Andy Roddick thought he’d get it right at the Australian Open. Stung by a first-round exit at the U.S. Open last August, Roddick skipped the Masters Cup in November to give himself extra weeks to peak for the season’s first major. What he did not figure on, while running miles and pumping iron, was a guy like Marcos Baghdatis  stepping into serves and smacking returns past him with mesmerizing regularity. Baghdatis, a live-wire former junior world champion from Cyprus, hit 63 winners in a 6-4, 1-6, 6-3, 6-4 fourth-round win Sunday, advancing to a Grand Slam quarterfinal for the first time, where No. 7 Ivan Ljubicic awaits. When one return winner zipped by him in the last set, Roddick turned to the crowd and asked: “What can I do?” “It’s disappointing when you feel like you’ve put in the work and there are no unanswered questions in my eyes as far as preparation,” he said. “You’re kind of left searching a bit – that’s an uneasy feeling. I don’t know if it’s easy just to shrug off.” Roddick’s loss left fourth-seeded David Nalbandian as the highest-ranked man in the bottom half of the draw, and a likely opponent for top-seeded Roger Federer in the final. A draw that should have opened up instead slammed shut for Roddick. “Most of (the losses) are big opportunities missed – I don’t know how to grade one against another,” he said. “They’re all not fun when you’re in this situation.” Nalbandian, who upset Federer in the Masters Cup final in Shanghai, made the Australian Open quarterfinals for the fourth consecutive year with a 6-3, 6-0, 2-6, 6-2 win over No. 16 Tommy Robredo. He next faces 33-year-old Frenchman Fabrice Santoro, who reached the second week for the first time in 54 Grand Slam tournaments with a 6-4, 7-5, 7-5 win over No. 11 David Ferrer of Spain. “I am still alive, reaching the first quarterfinal of my career,” Santoro said. “I’m going to fight. I’ll be there. It’s good because I always believed in my chance to do it and I think I was proved right.” In 14 appearances at Melbourne Park, Santoro  has only reached the fourth round twice. “Today I knew it was my chance and maybe the last one. I always believed in my chance,” he said. “I’ve said in the past three, four years, that I keep playing tennis because I like the game. I’ve achieved almost everything I expected, except a quarter-final grand slam.” Nikolay Davydenko rallied from two sets and a break down Monday at the Australian Open to reach the quarterfinals and snap Dominik Hrbaty‘s run of wins in five-set matches. The fifth-seeded Davydenko also saved three break points in the last game, winning five straight points and closing the 4-6, 4-6, 6-4, 6-2, 6-3 victory with an ace. After his 3 1/2-hour win on Monday, Hrbaty had spent a total of 13 hours and 57 minutes on court at Melbourne Park. The No. 12 seed from Slovakia was only the fourth man to play four consecutive five-set matches at one Grand Slam tournament. American Robby Ginepri was the most recent, winning three times in five-setters at last year’s U.S. Open before losing the semifinal in five to Andre Agassi. While Hrbaty had five comeback wins from 0-2 in five-set matches, it was only the second time for Davydenko. After dropping serve in the seventh game of the third set, ”something happened – I tried running,” said Davydenko. ”It was difficult. I tried to fight and was winning the third, fourth and fifth – easy!” Davydenko said he hoped he didn’t face the same situation if he met Federer next round. But if so, ”I try the same. If I lose the first two sets, I try to win the third,” he said. ”If I can’t, bad luck for me.” Roger Federer overcame an uncharacteristic 58 errors in his 6-4, 6-0, 3-6, 4-6, 6-2 fourth-round win over Tommy Haas. “I was really trying to just break his momentum. Tommy was making it difficult for me to play,” Federer said. “To be honest, I like to be pushed like this.”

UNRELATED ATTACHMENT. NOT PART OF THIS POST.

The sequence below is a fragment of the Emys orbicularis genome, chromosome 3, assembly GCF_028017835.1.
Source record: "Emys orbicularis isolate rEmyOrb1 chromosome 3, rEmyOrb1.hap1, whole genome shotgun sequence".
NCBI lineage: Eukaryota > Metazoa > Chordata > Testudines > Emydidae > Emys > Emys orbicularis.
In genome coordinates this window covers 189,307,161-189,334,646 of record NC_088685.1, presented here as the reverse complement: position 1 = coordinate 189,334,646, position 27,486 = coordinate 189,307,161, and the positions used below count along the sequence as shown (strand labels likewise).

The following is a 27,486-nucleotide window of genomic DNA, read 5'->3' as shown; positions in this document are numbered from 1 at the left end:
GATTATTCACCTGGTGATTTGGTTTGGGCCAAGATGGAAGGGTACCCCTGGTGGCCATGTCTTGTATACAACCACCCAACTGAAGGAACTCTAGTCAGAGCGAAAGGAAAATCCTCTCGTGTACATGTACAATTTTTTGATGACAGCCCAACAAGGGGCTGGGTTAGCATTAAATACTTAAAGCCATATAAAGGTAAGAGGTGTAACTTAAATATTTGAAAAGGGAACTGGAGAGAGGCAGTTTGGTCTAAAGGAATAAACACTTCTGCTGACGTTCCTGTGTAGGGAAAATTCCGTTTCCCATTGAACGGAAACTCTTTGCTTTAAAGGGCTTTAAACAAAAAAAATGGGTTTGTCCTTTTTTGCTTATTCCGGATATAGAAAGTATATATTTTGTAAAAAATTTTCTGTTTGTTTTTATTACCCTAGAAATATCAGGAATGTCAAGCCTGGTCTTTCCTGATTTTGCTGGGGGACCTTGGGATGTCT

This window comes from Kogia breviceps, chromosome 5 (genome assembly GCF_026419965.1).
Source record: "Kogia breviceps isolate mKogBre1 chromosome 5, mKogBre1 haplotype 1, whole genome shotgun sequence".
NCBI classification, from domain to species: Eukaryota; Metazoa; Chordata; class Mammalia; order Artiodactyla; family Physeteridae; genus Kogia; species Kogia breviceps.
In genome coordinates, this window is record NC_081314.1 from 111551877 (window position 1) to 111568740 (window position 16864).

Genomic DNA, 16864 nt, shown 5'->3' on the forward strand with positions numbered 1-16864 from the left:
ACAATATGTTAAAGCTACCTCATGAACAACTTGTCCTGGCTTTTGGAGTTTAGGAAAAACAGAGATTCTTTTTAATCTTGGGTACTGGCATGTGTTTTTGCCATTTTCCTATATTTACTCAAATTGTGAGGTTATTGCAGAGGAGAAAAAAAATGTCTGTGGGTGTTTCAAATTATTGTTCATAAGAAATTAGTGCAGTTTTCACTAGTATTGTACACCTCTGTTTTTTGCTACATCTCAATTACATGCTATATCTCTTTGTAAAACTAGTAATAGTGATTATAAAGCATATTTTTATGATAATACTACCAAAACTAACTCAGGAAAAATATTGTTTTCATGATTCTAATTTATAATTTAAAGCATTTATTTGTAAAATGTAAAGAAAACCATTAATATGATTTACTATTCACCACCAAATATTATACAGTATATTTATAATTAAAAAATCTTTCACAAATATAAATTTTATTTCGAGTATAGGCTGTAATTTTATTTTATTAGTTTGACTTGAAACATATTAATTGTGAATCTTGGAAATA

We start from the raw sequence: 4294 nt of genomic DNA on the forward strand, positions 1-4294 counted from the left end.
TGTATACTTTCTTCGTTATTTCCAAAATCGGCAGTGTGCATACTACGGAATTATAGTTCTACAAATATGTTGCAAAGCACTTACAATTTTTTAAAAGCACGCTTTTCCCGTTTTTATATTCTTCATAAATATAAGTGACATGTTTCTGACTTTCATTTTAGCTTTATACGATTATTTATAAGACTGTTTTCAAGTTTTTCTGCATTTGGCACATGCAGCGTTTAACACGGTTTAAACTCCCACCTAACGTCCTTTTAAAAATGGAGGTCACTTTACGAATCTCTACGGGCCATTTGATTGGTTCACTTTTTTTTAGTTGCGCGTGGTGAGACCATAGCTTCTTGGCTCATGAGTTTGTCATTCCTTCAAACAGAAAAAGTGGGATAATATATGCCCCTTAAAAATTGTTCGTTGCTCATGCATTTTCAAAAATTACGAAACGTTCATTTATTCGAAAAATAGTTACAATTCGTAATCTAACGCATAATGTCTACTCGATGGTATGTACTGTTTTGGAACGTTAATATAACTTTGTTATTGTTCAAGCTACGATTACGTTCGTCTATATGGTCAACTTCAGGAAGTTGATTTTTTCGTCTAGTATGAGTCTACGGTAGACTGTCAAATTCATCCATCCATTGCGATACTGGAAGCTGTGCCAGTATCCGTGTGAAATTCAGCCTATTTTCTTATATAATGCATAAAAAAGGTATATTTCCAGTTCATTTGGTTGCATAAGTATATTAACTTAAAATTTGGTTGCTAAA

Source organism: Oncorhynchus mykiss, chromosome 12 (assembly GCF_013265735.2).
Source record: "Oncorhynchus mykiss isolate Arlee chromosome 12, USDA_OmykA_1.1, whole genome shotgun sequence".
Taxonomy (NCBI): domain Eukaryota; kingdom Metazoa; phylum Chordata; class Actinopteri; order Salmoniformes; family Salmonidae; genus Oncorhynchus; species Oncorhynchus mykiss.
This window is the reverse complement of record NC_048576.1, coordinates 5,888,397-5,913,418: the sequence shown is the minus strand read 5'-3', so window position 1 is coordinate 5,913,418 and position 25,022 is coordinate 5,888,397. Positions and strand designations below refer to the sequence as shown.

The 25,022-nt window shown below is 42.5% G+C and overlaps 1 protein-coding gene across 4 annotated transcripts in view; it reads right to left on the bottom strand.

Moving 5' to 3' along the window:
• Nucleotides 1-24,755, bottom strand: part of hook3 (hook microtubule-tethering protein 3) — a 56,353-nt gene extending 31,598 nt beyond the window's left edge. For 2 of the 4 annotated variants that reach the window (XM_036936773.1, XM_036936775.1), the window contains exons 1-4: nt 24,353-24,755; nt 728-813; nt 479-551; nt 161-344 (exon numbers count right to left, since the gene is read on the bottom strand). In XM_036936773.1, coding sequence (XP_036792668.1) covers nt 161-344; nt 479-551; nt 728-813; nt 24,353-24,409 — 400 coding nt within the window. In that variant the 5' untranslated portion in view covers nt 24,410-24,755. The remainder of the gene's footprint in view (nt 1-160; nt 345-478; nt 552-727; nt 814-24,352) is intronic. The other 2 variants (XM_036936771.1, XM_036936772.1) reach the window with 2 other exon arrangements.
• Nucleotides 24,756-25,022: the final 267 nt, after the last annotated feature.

Quarterfinals: John Pye